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Ann Surg. 2018 Dec;268(6):1019-1025. doi: 10.1097/SLA.0000000000002538.

Roux-en-Y Gastric Bypass: Ten-year Results in a Cohort of 658 Patients.

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Department of Visceral Surgery, University Hospital, Centre Hospitalier Universitaire Vaudois, Lausanne, Switzerland.
Division of Diabetology, Endocrinology and Metabolism, Centre Hospitalier Universitaire Vaudois, Lausanne, Switzerland.
Department of Surgery, Hôpital Riviera-Chablais, Aigle-Monthey, Switzerland.



The aim of this paper is to report, with a high follow-up rate, 10-year results in a large cohort of patients after Roux-en-Y gastric bypass (RYGBP) done essentially by laparoscopy.


RYGBP has been performed for 50 years, including 20 years by laparoscopy, yet very few long-term results have been reported, mostly after open surgery.


Prospective bariatric database established since the introduction of bariatric surgery. Retrospective data analysis on weight loss, long-term complications, quality of life, and comorbidities.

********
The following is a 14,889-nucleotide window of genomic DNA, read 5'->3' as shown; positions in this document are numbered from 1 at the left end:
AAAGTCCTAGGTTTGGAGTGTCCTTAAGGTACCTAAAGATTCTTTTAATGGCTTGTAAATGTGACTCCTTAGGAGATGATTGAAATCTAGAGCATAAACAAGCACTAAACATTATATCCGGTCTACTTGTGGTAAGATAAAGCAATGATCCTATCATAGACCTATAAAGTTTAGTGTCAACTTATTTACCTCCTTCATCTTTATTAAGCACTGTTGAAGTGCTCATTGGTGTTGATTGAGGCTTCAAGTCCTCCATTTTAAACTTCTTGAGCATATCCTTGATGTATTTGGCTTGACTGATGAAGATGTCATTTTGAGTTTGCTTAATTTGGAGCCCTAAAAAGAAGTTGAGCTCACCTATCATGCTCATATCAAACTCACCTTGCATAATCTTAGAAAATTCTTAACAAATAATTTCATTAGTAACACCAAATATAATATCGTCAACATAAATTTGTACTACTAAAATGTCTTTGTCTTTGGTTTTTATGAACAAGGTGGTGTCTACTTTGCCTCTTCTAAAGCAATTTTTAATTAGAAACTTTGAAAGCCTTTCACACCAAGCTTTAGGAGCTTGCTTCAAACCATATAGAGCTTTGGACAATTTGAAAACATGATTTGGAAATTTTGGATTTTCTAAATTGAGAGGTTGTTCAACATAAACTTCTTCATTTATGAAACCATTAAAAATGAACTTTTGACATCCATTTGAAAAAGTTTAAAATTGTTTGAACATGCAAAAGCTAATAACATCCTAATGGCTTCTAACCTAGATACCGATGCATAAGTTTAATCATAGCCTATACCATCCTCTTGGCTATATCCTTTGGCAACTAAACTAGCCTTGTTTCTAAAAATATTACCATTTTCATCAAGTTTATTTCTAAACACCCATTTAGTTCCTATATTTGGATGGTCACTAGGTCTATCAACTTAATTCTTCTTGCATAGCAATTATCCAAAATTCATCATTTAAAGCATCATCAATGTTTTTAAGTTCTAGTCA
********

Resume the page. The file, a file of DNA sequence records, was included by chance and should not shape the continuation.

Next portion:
In all, 658 consecutive patients (515 women/143 men) were included: 554 with primary RYGBP, 104 with reoperative RYGBP. There was 1 (0.15%) postoperative death. Thirty-two (5%) patients died during follow-up from causes unrelated to surgery. Ten years after primary RYGBP, patients lost 28.6 ± 10.5% of their initial weight, corresponding to a mean of 13.2 body mass index (BMI) units. Among them, 72.8% achieved a BMI <35. Weight loss ≥20% was seen in 80.3% and <10% in 3.9% of patients. Results were similar in patients undergoing primary or reoperative RYGBP, but were better in patients who were initially less obese (BMI <50 kg/m) than in superobese patients. Quality of life and comorbidities significantly improved with 80% resolution or improvement of metabolic comorbidities. All patients required supplementations, and 14.6% required long-term reoperation.


RYGBP provides long-term satisfactory weight loss up to 10 years, and significantly improves quality of life and comorbidities. Long-term complications requiring reoperation can develop. Mineral and vitamin supplementation are universally necessary. Other more effective surgical options should be discussed in patients with very severe obesity.

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